Bricks and Mortals Are Still the New Blacks
By Sam Barrett
Jenny Tweed, associate partner at independent mortgage broker The Money Centre, has been developing property for the last 13 years. "I bought my first house, a derelict cottage, for £70,000 when I was 21. I bought it totally blind.
Thankfully, it was structurally sound, but it needed a lot of work, including new heating and re-plastering." Her decision paid off. Three months and £10,000 worth of home improvements later and the cottage had doubled in value. She sold it and bought another one. Eight properties down the line and she has built up a sizeable buy-to-let portfolio.
It's harder to make that sort of profit now, but not impossible. Everyone is aware that spending some time and money on home improvements will increase the saleability of their property, so you will be competing against owner-occupiers. much as they were, so you need to spend your money wisely," says David Robinson, team leader with estate agent Winkworth in Sheffield. However, Robinson still believes that, on average, you can double any money you invest in a development. "If you buy a house for £120,000 and put in £15,000, you could sell it for £150,000," he says.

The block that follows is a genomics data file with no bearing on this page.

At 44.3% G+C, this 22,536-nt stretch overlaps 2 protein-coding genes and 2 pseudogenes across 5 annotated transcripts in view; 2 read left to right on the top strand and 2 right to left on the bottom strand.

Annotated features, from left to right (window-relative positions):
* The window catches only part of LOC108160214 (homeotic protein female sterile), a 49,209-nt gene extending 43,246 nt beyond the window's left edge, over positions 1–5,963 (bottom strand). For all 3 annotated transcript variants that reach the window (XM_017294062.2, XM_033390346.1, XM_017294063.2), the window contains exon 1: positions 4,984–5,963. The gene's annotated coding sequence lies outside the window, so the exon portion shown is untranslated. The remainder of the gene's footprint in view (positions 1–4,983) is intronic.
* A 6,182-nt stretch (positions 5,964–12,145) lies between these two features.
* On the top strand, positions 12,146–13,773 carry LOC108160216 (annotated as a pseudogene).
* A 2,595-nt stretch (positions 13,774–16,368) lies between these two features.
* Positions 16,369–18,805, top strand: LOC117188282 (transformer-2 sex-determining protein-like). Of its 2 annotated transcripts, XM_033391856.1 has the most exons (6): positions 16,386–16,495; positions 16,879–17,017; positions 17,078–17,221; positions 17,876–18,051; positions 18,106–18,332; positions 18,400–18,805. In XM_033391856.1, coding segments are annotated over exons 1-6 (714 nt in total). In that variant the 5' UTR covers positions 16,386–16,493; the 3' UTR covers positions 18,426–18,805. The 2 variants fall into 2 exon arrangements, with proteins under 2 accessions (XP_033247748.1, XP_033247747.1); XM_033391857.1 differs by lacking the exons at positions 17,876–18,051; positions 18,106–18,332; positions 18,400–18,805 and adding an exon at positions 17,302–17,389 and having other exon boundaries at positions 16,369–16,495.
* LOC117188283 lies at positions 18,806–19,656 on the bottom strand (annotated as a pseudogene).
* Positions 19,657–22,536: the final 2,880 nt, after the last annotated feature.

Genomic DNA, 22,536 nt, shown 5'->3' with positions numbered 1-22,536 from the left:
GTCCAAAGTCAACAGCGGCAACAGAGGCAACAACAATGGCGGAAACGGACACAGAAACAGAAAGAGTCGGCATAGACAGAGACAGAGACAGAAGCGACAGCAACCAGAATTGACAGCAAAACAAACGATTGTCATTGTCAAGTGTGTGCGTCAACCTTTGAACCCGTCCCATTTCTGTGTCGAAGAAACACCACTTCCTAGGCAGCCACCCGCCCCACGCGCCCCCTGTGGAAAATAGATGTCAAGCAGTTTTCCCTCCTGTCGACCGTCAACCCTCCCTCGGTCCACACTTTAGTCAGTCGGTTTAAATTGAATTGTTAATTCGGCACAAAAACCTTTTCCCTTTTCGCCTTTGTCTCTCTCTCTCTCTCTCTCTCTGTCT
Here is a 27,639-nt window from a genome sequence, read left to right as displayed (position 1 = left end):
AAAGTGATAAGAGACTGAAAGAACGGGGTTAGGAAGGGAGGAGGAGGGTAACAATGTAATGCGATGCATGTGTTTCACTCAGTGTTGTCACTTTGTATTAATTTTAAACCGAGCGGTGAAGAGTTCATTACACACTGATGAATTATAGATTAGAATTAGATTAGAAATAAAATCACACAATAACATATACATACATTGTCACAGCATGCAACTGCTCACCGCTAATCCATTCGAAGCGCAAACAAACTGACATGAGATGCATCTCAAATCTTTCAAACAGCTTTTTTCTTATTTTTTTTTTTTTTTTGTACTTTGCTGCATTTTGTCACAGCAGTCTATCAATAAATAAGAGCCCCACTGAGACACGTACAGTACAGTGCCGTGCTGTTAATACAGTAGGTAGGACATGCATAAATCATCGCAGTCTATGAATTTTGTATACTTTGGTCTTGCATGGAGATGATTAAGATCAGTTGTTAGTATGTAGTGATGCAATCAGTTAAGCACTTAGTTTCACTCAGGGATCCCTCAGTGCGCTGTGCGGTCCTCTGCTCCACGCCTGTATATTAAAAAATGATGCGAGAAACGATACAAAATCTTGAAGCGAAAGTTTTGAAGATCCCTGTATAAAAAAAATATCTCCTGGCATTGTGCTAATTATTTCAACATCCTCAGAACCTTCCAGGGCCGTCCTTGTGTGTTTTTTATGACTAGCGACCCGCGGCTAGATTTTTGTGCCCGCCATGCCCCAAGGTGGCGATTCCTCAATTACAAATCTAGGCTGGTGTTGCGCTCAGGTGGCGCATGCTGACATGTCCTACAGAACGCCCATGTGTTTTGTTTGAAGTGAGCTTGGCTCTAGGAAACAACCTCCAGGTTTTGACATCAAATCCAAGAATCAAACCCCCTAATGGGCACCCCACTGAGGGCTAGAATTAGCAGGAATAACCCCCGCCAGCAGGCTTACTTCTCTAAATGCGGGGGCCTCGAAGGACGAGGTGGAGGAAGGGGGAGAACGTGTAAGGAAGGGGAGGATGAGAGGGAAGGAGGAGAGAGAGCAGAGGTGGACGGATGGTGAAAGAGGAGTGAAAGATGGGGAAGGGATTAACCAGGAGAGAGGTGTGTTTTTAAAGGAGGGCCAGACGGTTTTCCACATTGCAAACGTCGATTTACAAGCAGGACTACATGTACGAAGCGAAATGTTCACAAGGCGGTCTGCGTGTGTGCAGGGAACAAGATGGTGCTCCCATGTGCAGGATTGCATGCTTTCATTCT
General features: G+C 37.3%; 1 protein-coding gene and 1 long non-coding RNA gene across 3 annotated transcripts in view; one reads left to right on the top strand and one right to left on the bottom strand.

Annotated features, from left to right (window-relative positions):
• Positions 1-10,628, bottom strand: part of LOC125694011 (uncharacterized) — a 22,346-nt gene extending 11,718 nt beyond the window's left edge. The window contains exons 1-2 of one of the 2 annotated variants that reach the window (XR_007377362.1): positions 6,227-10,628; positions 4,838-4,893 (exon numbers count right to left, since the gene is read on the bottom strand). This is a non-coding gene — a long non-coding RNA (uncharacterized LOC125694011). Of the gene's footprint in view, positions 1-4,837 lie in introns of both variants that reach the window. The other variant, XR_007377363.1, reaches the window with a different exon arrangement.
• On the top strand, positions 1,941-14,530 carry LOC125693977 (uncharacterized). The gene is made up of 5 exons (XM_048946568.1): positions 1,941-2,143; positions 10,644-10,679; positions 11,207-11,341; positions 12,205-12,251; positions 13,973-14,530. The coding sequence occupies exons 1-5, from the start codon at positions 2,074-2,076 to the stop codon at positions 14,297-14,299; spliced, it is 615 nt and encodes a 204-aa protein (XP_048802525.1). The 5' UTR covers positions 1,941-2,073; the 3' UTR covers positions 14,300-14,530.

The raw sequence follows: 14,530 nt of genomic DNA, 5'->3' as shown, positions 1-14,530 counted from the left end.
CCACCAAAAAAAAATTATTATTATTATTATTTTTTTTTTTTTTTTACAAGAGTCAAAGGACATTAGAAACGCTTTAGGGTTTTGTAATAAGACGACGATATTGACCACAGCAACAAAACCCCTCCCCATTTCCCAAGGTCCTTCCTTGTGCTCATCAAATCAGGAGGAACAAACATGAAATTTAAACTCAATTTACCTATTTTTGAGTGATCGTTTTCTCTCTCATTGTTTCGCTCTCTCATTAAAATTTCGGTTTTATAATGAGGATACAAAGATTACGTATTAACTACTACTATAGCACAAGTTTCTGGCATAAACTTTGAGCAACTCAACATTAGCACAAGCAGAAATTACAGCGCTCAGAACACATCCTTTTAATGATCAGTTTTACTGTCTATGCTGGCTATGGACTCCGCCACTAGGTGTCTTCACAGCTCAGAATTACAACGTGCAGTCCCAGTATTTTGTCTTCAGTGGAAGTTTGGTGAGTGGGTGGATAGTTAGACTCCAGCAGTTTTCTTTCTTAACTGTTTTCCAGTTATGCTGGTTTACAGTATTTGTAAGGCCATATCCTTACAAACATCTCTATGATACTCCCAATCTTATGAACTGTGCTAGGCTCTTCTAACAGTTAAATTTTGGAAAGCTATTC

As well as a reduced stock of development projects, the property market has changed in recent years. "Property prices aren't increasing as
Picking the right property, however, will make a significant difference to the amount you can make. Much will depend on what you can afford to buy and how much money you have left for improvements.
Certain times of the year can prove more fruitful than others for picking up projects. "It may sound a bit morbid, but spring can be a good time because probate will have gone through on properties owned by people who died over the winter," Tweed says. Keeping an eye out for properties advertised without a chain helps identify these opportunities. "The couple of weeks before Christmas can also be good. Viewings slow down, so you can often put in a lower offer," Tweed adds.
Your plans for the building can also make a big difference to your profits. Adding another room is generally a good move. For example, you could spend £15,000 on an extension for a £130,000 three-bed semi to turn it into a £170,000 four-bed home. However, you may then be competing with properties in the same price bracket. So you have to weigh up whether a four-bed semi is more attractive than a three-bed detached.
But while such major jobs can make a big difference to the value of the property, the experts agree that the finish is what really counts. Dodgy decorating, wonky tiling and sloppy finishes will attract a prospective buyer's attention, potentially resulting in a lower offer or putting them off altogether. If you're paying a mortgage on the property until you sell it, these can be costly mistakes. So whether or not you're a dab hand with DIY it's often worth paying to get the professionals in.
You may also want to hire someone to oversee the project if you have several different tradespeople working on it. "Dealing with contractors is like herding cats," says Marc Chenery, architect and property development consultant with Oxford-based Demarcation. He recommends either dealing with tradespeople who are recommended or employing someone to project-manage the development.